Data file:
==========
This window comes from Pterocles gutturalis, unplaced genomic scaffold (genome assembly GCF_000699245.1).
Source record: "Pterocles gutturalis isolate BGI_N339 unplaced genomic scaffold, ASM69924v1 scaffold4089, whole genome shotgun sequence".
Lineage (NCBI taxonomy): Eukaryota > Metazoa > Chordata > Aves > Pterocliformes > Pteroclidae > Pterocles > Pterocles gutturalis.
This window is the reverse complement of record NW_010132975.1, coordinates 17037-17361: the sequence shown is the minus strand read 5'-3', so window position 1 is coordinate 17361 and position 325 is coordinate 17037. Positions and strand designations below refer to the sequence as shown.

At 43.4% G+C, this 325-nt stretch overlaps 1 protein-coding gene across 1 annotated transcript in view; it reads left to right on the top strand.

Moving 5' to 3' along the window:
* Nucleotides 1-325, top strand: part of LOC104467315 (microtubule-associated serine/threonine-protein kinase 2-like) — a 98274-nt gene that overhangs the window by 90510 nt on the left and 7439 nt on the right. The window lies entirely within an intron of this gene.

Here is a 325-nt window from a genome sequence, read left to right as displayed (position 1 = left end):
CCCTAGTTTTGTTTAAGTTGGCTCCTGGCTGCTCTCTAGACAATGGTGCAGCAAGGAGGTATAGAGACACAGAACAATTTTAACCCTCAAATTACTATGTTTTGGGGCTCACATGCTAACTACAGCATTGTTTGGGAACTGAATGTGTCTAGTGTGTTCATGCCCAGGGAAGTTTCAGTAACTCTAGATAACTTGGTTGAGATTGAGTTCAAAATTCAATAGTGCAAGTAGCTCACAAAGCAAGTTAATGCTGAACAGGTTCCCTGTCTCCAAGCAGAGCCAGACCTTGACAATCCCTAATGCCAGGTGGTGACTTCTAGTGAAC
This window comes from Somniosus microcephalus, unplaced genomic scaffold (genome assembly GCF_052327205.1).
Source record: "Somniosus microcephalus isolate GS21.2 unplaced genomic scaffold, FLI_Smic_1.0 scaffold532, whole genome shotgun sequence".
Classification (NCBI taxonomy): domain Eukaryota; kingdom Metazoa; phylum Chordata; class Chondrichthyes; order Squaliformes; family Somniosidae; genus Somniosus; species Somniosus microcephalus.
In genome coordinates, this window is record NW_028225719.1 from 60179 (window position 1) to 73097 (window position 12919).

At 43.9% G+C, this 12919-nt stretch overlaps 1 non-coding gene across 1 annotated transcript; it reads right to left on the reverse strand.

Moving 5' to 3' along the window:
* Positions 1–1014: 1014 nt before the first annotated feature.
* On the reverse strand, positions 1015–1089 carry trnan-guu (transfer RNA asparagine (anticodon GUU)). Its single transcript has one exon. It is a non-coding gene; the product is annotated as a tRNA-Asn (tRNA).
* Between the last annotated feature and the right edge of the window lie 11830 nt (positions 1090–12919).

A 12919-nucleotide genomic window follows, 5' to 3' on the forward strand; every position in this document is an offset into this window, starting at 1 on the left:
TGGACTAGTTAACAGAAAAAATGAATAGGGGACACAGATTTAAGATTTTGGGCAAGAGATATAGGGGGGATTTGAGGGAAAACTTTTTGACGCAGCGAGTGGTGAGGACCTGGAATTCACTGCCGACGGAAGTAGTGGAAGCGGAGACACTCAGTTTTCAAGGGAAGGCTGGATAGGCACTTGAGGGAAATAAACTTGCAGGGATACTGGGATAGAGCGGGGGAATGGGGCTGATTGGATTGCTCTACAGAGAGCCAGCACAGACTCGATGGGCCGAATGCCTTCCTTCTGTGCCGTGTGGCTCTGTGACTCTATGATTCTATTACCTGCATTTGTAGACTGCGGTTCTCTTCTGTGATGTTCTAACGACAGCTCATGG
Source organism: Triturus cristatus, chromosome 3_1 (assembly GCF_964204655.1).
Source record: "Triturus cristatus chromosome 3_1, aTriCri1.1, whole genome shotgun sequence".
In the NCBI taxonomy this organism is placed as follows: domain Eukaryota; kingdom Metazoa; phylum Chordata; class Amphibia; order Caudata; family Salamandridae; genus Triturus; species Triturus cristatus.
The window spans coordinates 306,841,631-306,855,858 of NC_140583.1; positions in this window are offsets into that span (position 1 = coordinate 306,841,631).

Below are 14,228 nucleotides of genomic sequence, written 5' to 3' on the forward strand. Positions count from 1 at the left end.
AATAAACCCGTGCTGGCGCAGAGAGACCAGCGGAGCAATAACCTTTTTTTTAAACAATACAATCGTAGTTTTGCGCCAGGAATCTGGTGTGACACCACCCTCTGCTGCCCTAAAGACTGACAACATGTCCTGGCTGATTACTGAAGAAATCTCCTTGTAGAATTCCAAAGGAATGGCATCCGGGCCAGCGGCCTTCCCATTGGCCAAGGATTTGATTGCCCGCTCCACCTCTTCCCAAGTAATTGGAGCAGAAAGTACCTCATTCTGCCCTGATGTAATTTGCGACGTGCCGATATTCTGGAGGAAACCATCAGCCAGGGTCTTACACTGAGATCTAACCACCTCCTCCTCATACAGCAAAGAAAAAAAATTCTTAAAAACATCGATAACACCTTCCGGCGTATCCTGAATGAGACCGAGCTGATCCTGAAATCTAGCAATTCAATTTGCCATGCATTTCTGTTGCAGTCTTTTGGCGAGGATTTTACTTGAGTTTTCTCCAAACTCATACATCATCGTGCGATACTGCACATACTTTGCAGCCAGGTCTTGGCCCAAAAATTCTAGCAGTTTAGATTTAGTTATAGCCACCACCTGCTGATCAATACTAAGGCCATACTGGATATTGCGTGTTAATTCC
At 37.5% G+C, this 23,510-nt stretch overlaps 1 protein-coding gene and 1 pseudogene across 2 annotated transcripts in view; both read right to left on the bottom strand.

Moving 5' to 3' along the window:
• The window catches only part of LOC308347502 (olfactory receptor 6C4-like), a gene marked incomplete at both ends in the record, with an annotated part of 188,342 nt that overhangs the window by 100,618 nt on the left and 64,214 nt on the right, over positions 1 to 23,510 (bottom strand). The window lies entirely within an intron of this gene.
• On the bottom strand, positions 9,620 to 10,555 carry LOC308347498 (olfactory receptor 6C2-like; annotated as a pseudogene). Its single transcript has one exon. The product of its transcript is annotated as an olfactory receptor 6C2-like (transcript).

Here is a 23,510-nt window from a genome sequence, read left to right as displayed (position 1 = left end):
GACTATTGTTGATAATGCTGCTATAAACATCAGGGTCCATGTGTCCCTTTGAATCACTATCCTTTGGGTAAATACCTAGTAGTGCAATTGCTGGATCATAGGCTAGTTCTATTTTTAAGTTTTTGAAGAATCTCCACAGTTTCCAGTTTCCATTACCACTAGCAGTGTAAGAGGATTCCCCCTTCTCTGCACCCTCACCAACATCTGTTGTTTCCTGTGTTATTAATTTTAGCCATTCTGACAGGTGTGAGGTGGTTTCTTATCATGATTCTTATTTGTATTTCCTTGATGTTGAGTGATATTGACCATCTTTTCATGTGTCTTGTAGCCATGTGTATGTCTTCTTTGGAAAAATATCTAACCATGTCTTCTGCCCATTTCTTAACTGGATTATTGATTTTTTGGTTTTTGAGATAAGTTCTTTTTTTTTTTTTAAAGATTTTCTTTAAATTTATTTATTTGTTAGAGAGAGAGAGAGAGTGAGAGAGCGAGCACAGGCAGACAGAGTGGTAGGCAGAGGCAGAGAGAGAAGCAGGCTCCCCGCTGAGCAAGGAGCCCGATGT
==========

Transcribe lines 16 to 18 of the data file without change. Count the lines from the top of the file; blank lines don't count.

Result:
* Positions 1–1014: 1014 nt before the first annotated feature.
* On the reverse strand, positions 1015–1089 carry trnan-guu (transfer RNA asparagine (anticodon GUU)). Its single transcript has one exon. It is a non-coding gene; the product is annotated as a tRNA-Asn (tRNA).
* Between the last annotated feature and the right edge of the window lie 11830 nt (positions 1090–12919).